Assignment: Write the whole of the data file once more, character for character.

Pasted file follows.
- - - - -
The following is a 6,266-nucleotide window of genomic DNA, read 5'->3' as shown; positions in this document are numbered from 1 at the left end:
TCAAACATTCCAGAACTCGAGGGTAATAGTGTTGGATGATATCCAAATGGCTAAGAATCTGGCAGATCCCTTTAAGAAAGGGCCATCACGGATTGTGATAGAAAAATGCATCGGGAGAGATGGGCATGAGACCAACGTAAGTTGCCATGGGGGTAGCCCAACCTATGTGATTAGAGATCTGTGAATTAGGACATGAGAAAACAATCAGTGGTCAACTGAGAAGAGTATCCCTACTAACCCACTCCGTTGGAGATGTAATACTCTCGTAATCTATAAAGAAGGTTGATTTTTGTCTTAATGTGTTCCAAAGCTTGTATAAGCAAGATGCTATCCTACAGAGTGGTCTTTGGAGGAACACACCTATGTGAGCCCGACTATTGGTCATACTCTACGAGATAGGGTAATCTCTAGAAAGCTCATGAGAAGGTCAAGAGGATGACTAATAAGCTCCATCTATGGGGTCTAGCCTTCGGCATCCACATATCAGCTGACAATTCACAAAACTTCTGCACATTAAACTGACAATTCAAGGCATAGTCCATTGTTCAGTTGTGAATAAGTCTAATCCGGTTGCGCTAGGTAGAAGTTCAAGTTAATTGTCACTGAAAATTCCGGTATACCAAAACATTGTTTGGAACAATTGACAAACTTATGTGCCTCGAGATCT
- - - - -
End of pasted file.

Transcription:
The following is a 6,266-nucleotide window of genomic DNA, read 5'->3' as shown; positions in this document are numbered from 1 at the left end:
TCAAACATTCCAGAACTCGAGGGTAATAGTGTTGGATGATATCCAAATGGCTAAGAATCTGGCAGATCCCTTTAAGAAAGGGCCATCACGGATTGTGATAGAAAAATGCATCGGGAGAGATGGGCATGAGACCAACGTAAGTTGCCATGGGGGTAGCCCAACCTATGTGATTAGAGATCTGTGAATTAGGACATGAGAAAACAATCAGTGGTCAACTGAGAAGAGTATCCCTACTAACCCACTCCGTTGGAGATGTAATACTCTCGTAATCTATAAAGAAGGTTGATTTTTGTCTTAATGTGTTCCAAAGCTTGTATAAGCAAGATGCTATCCTACAGAGTGGTCTTTGGAGGAACACACCTATGTGAGCCCGACTATTGGTCATACTCTACGAGATAGGGTAATCTCTAGAAAGCTCATGAGAAGGTCAAGAGGATGACTAATAAGCTCCATCTATGGGGTCTAGCCTTCGGCATCCACATATCAGCTGACAATTCACAAAACTTCTGCACATTAAACTGACAATTCAAGGCATAGTCCATTGTTCAGTTGTGAATAAGTCTAATCCGGTTGCGCTAGGTAGAAGTTCAAGTTAATTGTCACTGAAAATTCCGGTATACCAAAACATTGTTTGGAACAATTGACAAACTTATGTGCCTCGAGATCT